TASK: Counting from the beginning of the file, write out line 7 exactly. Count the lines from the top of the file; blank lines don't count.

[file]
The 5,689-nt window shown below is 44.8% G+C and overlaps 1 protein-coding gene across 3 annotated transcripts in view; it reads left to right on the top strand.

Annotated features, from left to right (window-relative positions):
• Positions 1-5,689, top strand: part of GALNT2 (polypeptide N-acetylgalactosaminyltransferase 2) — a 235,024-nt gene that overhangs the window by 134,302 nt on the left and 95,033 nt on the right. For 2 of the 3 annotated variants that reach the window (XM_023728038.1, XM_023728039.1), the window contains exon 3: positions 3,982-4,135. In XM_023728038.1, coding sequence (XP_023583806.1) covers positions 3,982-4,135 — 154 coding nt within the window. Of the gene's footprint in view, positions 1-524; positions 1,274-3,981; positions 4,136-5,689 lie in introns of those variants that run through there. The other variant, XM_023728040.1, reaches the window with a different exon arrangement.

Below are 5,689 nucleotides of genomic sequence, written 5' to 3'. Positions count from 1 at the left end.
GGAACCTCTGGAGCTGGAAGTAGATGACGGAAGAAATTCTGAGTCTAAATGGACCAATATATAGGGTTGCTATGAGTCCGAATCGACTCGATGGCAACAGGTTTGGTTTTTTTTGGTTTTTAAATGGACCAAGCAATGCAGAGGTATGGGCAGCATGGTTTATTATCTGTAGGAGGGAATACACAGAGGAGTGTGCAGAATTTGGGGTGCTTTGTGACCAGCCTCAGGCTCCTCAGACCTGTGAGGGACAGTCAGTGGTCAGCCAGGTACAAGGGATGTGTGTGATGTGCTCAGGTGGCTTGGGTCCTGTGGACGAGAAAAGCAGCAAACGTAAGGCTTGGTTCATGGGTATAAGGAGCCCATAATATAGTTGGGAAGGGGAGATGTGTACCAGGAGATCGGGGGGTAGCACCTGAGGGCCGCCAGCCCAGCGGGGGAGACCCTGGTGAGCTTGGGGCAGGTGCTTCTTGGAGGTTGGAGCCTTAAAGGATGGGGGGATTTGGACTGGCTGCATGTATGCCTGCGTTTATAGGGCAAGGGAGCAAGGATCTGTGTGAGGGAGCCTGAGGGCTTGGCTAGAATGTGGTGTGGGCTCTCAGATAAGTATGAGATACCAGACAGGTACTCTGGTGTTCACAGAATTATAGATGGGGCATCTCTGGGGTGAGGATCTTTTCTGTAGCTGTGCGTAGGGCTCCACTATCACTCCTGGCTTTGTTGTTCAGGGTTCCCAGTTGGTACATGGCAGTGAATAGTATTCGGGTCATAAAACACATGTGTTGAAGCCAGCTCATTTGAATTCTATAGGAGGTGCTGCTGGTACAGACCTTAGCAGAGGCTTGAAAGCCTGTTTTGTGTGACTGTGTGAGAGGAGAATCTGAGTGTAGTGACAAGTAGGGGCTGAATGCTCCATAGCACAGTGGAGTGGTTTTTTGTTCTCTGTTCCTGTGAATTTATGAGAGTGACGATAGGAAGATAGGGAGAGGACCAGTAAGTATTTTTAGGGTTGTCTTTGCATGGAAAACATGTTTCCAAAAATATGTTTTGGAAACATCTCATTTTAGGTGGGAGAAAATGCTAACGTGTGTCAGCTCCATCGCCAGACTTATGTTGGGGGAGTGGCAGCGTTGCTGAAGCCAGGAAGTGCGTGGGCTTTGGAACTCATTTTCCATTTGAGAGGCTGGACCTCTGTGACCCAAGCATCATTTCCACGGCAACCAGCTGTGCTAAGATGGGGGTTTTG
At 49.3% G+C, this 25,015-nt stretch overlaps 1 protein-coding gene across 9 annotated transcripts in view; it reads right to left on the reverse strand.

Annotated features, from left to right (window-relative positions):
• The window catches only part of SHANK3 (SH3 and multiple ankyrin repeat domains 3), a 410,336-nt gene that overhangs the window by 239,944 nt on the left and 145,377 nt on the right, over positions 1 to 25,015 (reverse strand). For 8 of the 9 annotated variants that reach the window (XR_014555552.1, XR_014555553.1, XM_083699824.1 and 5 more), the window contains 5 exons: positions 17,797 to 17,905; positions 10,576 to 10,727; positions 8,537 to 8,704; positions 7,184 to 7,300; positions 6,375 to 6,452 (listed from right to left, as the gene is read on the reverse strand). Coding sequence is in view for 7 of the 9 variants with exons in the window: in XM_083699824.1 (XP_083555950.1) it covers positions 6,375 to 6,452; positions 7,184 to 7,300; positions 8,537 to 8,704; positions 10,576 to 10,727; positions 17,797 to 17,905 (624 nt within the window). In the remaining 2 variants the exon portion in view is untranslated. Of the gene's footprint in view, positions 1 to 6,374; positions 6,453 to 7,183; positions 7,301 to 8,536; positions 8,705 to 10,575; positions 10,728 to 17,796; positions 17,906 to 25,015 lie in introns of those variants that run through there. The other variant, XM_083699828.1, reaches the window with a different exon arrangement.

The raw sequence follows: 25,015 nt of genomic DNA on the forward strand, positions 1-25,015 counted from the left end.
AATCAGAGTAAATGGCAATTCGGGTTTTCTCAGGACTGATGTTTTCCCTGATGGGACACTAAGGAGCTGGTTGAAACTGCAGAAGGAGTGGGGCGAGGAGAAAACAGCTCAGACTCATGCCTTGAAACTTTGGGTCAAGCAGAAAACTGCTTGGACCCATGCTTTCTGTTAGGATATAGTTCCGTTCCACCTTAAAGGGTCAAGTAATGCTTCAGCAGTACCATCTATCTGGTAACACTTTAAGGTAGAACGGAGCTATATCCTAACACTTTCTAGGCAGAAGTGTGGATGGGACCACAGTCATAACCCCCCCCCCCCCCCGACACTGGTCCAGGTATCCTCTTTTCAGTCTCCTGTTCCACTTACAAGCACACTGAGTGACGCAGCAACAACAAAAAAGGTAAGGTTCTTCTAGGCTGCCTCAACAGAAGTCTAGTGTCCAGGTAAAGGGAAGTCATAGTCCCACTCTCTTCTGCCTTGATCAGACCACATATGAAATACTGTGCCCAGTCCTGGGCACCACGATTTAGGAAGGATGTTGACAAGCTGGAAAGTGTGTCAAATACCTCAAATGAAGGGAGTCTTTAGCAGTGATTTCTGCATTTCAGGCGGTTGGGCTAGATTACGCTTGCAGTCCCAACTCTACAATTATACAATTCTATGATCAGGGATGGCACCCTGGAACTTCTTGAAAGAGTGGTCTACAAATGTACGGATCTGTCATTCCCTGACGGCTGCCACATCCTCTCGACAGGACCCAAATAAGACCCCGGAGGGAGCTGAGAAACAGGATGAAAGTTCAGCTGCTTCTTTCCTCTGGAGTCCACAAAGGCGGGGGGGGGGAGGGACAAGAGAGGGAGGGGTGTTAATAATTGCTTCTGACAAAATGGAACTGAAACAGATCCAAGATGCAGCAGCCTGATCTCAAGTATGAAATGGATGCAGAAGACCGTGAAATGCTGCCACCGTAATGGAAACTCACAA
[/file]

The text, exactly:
Annotated features, from left to right (window-relative positions):